New delivery system for Viagra ingredient

Jun 22, 2011

Scientists are reporting development and successful initial tests of a potential new delivery system for the biological signaling agent responsible for the effects of Viagra. It could be used to deliver the substance, called nitric oxide or NO, to treatment conditions ranging from heart disease to skin ulcers and other wounds that fail to heal, according to a report in the Journal of the American Chemical Society.

Joao Rocha and colleagues explain that NO acts as an important agent in the body for expanding blood vessels (its role in Viagra and related medicines for erectile dysfunction), preventing the formation of blood clots, aiding , and repairing wounds. NO's multipurpose role makes it an exciting prospect for new drug development, but current NO delivery systems sometimes cause undesirable side effects. "Clearly, new materials and technologies are needed to store and target-deliver NO in biological amounts," the report notes.

The researchers developed a highly absorbent material that can carry varying amounts of NO. The material slowly releases NO at a rate that is useful for treating diseases, they conclude. More work must be done to calculate the "shelf life" of the material loaded with NO, Rocha and colleagues note, but they conclude: "This work is a first step toward assessing the real potential therapeutic applications of these materials."

Explore further: Potent, puzzling and (now less) toxic: Team discovers how antifungal drug works

More information: “Slow Release of NO by Microporous Titanosilicate ETS-4”, J. Am. Chem. Soc., 2011, 133 (16), pp 6396–6402
DOI: 10.1021/ja200663e

Abstract
A novel approach to designing nitric oxide (NO) storage and releasing microporous agents based on very stable, zeolite-type silicates possessing framework unsaturated transition-metal centers has been proposed. This idea has been illustrated with ETS-4 [Na9Si12Ti5O38(OH)·xH2O], a titanosilicate that displays excellent NO adsorption capacity and a slow releasing kinetics. The performance of these materials has been compared to the performance of titanosilicate ETS-10, [(Na,K)2Si5TiO13·xH2O], of benchmark zeolites mordenite and CaA, and of natural and pillared clays. DFT periodic calculations have shown that the presence of water in the pores of ETS-4 promotes the NO adsorption at the unsaturated (pentacoordinated) Ti4+ framework ions.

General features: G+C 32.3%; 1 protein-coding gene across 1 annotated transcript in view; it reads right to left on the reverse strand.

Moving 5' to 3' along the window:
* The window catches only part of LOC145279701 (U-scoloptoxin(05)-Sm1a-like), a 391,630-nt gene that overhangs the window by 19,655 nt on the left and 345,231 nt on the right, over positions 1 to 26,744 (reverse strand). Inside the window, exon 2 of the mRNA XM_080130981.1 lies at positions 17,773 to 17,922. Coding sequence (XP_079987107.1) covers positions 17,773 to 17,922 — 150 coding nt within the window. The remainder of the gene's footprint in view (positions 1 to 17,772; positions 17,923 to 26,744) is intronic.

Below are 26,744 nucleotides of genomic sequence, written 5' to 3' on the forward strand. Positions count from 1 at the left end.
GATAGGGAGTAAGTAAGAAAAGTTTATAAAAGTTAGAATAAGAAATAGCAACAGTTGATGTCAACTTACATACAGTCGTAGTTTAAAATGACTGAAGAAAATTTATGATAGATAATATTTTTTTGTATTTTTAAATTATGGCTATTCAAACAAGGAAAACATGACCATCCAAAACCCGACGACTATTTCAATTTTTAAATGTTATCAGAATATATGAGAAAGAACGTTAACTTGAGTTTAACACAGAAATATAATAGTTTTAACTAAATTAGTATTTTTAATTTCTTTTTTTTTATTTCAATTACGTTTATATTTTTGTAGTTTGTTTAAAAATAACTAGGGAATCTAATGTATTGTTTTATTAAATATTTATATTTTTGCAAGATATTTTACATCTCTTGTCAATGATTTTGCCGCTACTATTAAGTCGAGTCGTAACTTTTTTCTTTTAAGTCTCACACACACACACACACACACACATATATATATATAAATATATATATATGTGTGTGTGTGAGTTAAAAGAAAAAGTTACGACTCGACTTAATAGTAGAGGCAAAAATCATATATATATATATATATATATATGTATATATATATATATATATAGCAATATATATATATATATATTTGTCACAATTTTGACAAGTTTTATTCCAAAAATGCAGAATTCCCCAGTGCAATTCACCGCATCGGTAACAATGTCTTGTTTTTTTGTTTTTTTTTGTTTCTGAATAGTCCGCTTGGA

add to favorites email to friend print save as pdf

Related Stories

A better imaging agent for heart disease and breast cancer

Apr 27, 2011

Scientists are reporting development of a process for producing large quantities of a much-needed new imaging agent for computed tomography (CT) scans in heart disease, breast cancer and other diseases, and the first evidence ...

NanoViagra

Apr 28, 2009

(PhysOrg.com) -- A new generation of anti-impotency drugs based on nanoparticles might be coming quickly. Researchers at the Albert Einstein College of Medicine in New York presenting at the 104'th Annual Meeting ...

Viagra developer Furchgott dead at 92: report

May 24, 2009

Robert Furchgott, a Nobel prize-winning pharmacologist whose work with the gas nitric oxide helped develop the anti-impotency drug Viagra, has died at the age of 92, The New York Times reported Sunday.

Recommended for you

Researchers show fruit flies have latent bioluminescence

Apr 10, 2014

New research from Stephen C. Miller, PhD, associate professor of biochemistry and molecular pharmacology, shows that fruit flies are secretly harboring the biochemistry needed to glow in the dark—otherwise ...

User comments : 0

More news stories

Chemists achieve molecular first

(Phys.org) —Chemists from Trinity College Dublin have achieved a long-pursued molecular first by interlocking three molecules through a single point. Developing interlocked molecules is one of the greatest ...

Metals go from strength to strength

To the human hand, metal feels hard, but at the nanoscale it is surprisingly malleable. Push a lump of metal with brute force through a right-angle mould or die, and while it might look much the same to the ...

Low Vitamin D may not be a culprit in menopause symptoms

A new study from the Women's Health Initiative (WHI) shows no significant connection between vitamin D levels and menopause symptoms. The study was published online today in Menopause, the journal of The North American Menopa ...

Astronomers: 'Tilt-a-worlds' could harbor life

A fluctuating tilt in a planet's orbit does not preclude the possibility of life, according to new research by astronomers at the University of Washington, Utah's Weber State University and NASA. In fact, ...